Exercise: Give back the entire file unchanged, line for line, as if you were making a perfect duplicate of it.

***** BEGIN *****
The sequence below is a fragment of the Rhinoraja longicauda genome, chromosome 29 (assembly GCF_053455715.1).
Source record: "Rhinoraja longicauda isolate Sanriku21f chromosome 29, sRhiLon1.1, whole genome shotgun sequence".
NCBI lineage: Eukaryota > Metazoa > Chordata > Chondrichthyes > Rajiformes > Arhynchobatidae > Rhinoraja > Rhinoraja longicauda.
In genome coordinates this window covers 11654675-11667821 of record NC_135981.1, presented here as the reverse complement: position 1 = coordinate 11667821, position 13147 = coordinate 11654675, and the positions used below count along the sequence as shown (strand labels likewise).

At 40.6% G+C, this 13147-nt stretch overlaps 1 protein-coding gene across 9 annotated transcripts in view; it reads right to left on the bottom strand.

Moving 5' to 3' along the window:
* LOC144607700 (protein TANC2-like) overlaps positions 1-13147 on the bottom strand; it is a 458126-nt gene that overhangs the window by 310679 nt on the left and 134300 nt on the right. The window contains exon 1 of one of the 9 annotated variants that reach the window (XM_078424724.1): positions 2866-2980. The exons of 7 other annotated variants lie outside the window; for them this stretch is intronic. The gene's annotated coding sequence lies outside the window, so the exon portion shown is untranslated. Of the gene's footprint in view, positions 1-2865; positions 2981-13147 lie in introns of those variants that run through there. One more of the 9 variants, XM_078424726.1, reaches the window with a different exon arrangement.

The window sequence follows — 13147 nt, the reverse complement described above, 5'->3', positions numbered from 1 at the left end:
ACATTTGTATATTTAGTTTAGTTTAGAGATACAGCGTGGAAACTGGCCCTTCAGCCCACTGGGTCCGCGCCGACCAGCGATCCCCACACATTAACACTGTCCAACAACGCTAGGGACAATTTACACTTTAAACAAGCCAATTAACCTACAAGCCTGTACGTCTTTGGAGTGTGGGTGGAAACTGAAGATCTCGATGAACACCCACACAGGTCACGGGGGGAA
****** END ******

The sequence below is a fragment of the Rhinoraja longicauda genome, chromosome 29 (assembly GCF_053455715.1).
Source record: "Rhinoraja longicauda isolate Sanriku21f chromosome 29, sRhiLon1.1, whole genome shotgun sequence".
NCBI lineage: Eukaryota > Metazoa > Chordata > Chondrichthyes > Rajiformes > Arhynchobatidae > Rhinoraja > Rhinoraja longicauda.
In genome coordinates this window covers 11654675-11667821 of record NC_135981.1, presented here as the reverse complement: position 1 = coordinate 11667821, position 13147 = coordinate 11654675, and the positions used below count along the sequence as shown (strand labels likewise).

At 40.6% G+C, this 13147-nt stretch overlaps 1 protein-coding gene across 9 annotated transcripts in view; it reads right to left on the bottom strand.

Moving 5' to 3' along the window:
* LOC144607700 (protein TANC2-like) overlaps positions 1-13147 on the bottom strand; it is a 458126-nt gene that overhangs the window by 310679 nt on the left and 134300 nt on the right. The window contains exon 1 of one of the 9 annotated variants that reach the window (XM_078424724.1): positions 2866-2980. The exons of 7 other annotated variants lie outside the window; for them this stretch is intronic. The gene's annotated coding sequence lies outside the window, so the exon portion shown is untranslated. Of the gene's footprint in view, positions 1-2865; positions 2981-13147 lie in introns of those variants that run through there. One more of the 9 variants, XM_078424726.1, reaches the window with a different exon arrangement.

The window sequence follows — 13147 nt, the reverse complement described above, 5'->3', positions numbered from 1 at the left end:
ACATTTGTATATTTAGTTTAGTTTAGAGATACAGCGTGGAAACTGGCCCTTCAGCCCACTGGGTCCGCGCCGACCAGCGATCCCCACACATTAACACTGTCCAACAACGCTAGGGACAATTTACACTTTAAACAAGCCAATTAACCTACAAGCCTGTACGTCTTTGGAGTGTGGGTGGAAACTGAAGATCTCGATGAACACCCACACAGGTCACGGGGGGAA